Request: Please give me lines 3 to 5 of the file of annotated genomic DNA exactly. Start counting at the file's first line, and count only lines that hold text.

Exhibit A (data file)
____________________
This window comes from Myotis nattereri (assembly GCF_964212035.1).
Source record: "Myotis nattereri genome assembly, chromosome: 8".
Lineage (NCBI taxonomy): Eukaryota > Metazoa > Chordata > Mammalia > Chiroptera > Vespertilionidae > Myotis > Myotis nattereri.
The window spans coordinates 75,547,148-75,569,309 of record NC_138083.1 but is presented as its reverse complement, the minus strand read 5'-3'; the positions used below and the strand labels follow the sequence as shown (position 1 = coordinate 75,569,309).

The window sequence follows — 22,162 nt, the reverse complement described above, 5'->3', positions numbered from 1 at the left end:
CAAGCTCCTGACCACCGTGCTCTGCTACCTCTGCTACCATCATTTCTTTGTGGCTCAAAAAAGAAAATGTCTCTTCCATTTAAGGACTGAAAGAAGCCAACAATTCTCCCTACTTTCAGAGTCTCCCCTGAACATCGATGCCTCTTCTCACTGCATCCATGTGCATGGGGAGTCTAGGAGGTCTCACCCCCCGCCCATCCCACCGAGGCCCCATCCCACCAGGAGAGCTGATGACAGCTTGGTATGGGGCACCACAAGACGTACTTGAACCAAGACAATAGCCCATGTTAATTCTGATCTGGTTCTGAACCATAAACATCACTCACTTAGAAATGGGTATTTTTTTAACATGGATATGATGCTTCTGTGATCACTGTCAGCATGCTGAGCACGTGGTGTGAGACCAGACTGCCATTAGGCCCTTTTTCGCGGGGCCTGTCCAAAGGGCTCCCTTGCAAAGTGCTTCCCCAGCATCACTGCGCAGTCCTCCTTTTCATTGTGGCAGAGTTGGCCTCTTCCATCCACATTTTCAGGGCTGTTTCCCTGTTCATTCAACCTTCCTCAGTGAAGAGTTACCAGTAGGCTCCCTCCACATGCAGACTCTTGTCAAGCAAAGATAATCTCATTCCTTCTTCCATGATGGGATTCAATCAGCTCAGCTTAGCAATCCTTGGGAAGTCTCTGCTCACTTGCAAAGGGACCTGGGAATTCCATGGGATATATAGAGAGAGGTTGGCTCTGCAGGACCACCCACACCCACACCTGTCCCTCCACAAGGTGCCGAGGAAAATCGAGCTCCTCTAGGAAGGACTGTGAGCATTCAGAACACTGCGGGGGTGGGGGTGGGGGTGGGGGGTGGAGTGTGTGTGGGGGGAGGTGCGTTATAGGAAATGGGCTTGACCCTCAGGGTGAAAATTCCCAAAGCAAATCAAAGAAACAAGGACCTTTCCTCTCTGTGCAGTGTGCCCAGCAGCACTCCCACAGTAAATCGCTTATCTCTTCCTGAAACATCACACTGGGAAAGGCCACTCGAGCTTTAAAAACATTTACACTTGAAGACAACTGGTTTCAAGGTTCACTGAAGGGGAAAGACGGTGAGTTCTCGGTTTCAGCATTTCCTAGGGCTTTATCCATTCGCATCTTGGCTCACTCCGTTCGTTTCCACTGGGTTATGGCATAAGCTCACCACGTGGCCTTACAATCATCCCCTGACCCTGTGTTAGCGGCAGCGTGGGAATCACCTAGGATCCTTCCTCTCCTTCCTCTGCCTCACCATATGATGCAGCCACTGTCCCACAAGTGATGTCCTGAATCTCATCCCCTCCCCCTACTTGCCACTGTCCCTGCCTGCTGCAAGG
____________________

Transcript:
Lineage (NCBI taxonomy): Eukaryota > Metazoa > Chordata > Mammalia > Chiroptera > Vespertilionidae > Myotis > Myotis nattereri.
The window spans coordinates 75,547,148-75,569,309 of record NC_138083.1 but is presented as its reverse complement, the minus strand read 5'-3'; the positions used below and the strand labels follow the sequence as shown (position 1 = coordinate 75,569,309).

The window sequence follows — 22,162 nt, the reverse complement described above, 5'->3', positions numbered from 1 at the left end: